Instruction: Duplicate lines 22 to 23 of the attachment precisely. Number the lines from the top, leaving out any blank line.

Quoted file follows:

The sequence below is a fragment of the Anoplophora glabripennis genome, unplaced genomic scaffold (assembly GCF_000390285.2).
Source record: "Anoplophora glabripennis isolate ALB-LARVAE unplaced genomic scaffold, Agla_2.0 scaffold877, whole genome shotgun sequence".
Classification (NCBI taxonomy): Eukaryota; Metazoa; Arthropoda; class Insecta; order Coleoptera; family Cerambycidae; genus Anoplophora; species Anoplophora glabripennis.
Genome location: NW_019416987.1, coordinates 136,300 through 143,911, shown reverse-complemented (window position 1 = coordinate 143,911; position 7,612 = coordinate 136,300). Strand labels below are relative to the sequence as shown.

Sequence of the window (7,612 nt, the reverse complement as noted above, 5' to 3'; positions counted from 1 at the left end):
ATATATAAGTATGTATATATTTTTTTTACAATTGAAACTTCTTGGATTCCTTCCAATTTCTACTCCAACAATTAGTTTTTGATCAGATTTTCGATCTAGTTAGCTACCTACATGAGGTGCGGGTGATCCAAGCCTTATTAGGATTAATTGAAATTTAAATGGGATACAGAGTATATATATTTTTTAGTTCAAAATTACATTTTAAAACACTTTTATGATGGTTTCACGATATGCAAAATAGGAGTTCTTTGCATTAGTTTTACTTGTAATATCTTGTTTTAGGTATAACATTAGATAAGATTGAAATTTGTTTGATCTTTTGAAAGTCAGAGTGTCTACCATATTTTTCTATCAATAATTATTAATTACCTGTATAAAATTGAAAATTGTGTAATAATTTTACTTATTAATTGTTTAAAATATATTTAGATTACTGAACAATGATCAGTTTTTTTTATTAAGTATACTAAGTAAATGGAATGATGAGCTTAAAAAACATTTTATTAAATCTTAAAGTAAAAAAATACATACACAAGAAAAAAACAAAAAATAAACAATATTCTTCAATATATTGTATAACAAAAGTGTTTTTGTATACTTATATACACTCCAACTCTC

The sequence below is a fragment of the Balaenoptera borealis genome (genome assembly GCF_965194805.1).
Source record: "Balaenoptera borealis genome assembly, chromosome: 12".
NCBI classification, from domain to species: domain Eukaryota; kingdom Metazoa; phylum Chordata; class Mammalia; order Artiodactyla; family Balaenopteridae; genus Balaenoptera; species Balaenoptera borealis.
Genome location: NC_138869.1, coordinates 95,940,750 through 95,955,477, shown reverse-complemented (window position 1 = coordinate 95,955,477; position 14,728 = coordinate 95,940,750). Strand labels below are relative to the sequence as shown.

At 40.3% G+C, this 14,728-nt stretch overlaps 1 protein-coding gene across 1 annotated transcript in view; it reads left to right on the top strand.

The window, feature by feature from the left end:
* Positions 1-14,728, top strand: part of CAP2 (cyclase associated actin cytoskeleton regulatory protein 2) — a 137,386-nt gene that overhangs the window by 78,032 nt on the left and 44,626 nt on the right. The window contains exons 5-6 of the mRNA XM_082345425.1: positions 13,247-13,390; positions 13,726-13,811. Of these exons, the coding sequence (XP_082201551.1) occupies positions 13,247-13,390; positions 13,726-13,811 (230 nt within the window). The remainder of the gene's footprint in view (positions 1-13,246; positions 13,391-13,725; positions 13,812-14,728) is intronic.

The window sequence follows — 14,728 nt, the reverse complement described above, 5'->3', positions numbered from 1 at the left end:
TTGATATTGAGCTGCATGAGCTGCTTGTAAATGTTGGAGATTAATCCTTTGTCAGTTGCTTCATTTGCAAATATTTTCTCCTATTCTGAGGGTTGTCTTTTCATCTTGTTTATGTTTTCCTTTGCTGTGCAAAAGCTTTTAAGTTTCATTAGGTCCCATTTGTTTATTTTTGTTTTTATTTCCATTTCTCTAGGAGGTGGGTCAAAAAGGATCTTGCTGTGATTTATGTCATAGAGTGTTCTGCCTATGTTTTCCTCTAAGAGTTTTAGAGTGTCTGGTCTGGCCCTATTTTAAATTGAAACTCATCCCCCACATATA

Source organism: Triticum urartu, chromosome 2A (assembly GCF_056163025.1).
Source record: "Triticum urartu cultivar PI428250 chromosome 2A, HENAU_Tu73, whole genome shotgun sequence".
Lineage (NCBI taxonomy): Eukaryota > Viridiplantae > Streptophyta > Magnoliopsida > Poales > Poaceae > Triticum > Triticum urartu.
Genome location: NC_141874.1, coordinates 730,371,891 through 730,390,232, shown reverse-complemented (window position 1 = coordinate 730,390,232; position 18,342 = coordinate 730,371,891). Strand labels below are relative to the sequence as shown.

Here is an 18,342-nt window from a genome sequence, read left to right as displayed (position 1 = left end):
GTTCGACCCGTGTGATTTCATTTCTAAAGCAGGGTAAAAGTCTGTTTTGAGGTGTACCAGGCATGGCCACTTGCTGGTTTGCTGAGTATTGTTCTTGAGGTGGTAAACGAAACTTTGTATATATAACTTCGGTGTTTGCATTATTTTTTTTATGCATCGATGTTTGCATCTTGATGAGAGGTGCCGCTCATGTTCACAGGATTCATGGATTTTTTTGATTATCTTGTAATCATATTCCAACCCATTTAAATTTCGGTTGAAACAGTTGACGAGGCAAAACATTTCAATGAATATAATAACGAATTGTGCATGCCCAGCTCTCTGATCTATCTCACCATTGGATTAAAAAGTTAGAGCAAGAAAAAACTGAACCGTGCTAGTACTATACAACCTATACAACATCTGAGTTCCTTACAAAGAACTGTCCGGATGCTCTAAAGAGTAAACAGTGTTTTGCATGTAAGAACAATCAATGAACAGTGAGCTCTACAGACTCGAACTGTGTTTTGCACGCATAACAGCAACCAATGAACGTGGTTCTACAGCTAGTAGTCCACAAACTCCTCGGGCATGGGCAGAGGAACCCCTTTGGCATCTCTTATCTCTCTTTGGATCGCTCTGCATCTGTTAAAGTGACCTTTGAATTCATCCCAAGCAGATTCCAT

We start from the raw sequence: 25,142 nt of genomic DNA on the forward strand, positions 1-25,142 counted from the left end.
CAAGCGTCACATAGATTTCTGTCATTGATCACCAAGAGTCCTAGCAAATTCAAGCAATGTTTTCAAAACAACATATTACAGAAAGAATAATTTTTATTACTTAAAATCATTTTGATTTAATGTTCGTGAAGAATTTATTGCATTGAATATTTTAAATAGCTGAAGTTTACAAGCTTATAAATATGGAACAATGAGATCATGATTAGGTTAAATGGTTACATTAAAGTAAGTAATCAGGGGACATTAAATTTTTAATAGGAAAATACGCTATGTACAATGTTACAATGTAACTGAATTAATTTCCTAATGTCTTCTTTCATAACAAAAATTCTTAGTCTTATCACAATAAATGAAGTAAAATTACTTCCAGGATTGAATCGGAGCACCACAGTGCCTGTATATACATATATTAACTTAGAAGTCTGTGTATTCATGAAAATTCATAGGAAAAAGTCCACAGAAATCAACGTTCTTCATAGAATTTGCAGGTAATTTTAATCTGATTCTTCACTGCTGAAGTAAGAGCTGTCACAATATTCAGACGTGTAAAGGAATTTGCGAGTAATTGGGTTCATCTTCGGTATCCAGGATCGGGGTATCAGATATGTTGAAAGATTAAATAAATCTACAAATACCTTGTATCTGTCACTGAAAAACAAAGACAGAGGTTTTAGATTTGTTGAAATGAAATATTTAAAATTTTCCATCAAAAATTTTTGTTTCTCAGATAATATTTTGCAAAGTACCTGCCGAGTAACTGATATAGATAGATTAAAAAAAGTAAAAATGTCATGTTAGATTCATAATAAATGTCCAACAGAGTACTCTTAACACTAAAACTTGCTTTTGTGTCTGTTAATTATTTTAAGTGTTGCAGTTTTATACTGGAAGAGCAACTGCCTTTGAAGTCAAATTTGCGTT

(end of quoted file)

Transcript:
We start from the raw sequence: 25,142 nt of genomic DNA on the forward strand, positions 1-25,142 counted from the left end.
CAAGCGTCACATAGATTTCTGTCATTGATCACCAAGAGTCCTAGCAAATTCAAGCAATGTTTTCAAAACAACATATTACAGAAAGAATAATTTTTATTACTTAAAATCATTTTGATTTAATGTTCGTGAAGAATTTATTGCATTGAATATTTTAAATAGCTGAAGTTTACAAGCTTATAAATATGGAACAATGAGATCATGATTAGGTTAAATGGTTACATTAAAGTAAGTAATCAGGGGACATTAAATTTTTAATAGGAAAATACGCTATGTACAATGTTACAATGTAACTGAATTAATTTCCTAATGTCTTCTTTCATAACAAAAATTCTTAGTCTTATCACAATAAATGAAGTAAAATTACTTCCAGGATTGAATCGGAGCACCACAGTGCCTGTATATACATATATTAACTTAGAAGTCTGTGTATTCATGAAAATTCATAGGAAAAAGTCCACAGAAATCAACGTTCTTCATAGAATTTGCAGGTAATTTTAATCTGATTCTTCACTGCTGAAGTAAGAGCTGTCACAATATTCAGACGTGTAAAGGAATTTGCGAGTAATTGGGTTCATCTTCGGTATCCAGGATCGGGGTATCAGATATGTTGAAAGATTAAATAAATCTACAAATACCTTGTATCTGTCACTGAAAAACAAAGACAGAGGTTTTAGATTTGTTGAAATGAAATATTTAAAATTTTCCATCAAAAATTTTTGTTTCTCAGATAATATTTTGCAAAGTACCTGCCGAGTAACTGATATAGATAGATTAAAAAAAGTAAAAATGTCATGTTAGATTCATAATAAATGTCCAACAGAGTACTCTTAACACTAAAACTTGCTTTTGTGTCTGTTAATTATTTTAAGTGTTGCAGTTTTATACTGGAAGAGCAACTGCCTTTGAAGTCAAATTTGCGTT